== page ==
him aud our long journey in wagons over
rough roads to our new home. Just in the
duk of the evening one week from tho
diiy wo-had started we arrived. My new
home was built of hewn logs, had four
rooms, and was consided quite pretentious
in thosVi primitive times. It was situated
in a beautiful and fertile country, but was
at least three miles from our nearest neigh
bor and right miles from our little town.
I will never forget how lonely I felt on
the first evening ot our arrival, and how I
insisted that two of the negro girls, which I
had brought with me, should sleep on tho
floor in my my room much to my husband's
It was eleven o'clock when we retired for
the night, and being greatly fatigued with
our long days journey, in spito of our new
surrounding, we soon fell asleep. As tho
clock was striking twelve, I was awakon, as
by a breath of ice passing over my face, I
sprang up in bod in affright, and before I
had time to collect my senses, or remem
ber where I waB, tho most agonzimr groan
I ever heard tell on my car, coming ap
parently from besido tho flro-ploco, which
was in tho room. Before my husband, who
was by this time aroused, had time to in
quire what was the matter, the groan was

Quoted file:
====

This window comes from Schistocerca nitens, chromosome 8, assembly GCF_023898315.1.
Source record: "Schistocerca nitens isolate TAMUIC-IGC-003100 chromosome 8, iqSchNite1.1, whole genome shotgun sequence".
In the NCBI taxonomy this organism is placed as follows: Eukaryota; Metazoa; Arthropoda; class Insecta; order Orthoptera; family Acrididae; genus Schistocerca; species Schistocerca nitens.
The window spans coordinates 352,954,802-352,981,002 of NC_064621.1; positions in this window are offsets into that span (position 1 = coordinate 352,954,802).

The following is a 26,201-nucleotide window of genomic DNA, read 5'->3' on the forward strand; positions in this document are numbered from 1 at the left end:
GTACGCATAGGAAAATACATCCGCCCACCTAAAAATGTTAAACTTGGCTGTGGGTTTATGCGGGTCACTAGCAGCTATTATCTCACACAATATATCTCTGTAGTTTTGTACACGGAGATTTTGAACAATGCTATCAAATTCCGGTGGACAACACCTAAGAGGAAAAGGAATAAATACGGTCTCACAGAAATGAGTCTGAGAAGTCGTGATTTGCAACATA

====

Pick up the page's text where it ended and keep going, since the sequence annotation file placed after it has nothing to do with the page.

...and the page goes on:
repeated, this time startling, the negro
Irls, who flod to my bed with screams ot
My husband had, by this time, raked the
few coals together and lighted a candle,
when the groans were again repeated and
continued, groan following groan, until we
all fled from tho room in dismay. The
next night we had the same cxpcrieucc, the
sighs and groans coming at twelve and
continuing until three in tho morning,
when they would suddenly cease.
All our investigations to try to discover
from whence came these sounds of distress
proved futilo, but as each night brought
their reoccurrence wo at last became firmly
convinced that our new house was haunted.
My servants begged to !e taken back
to their old home, and I myself felt
unhappy and homesick. Our neighbors
hearing of our trouble camo and spent
night after night with us, but were as much
at a loss as we had been to determine what
was the cause of the strange noise.
My husband finallyconscnted to take me
back to my old home and I had my prep
arations all made and we were to start in
two days, when tho mininter of .ihjij church
at our nearest town called on us. He
prayed with us and invoked God to remove
Jhe trouble or evil spirit which was so
sorely disturbing our peace. Upon parting
with us he advised us that should the
sounds again occur before we left to speak
and ask it what it was and what it wished.
We promised to follow his advice, and he
took his leave.
At twelve that night the groans began
again. I sat up in bed and listened a mo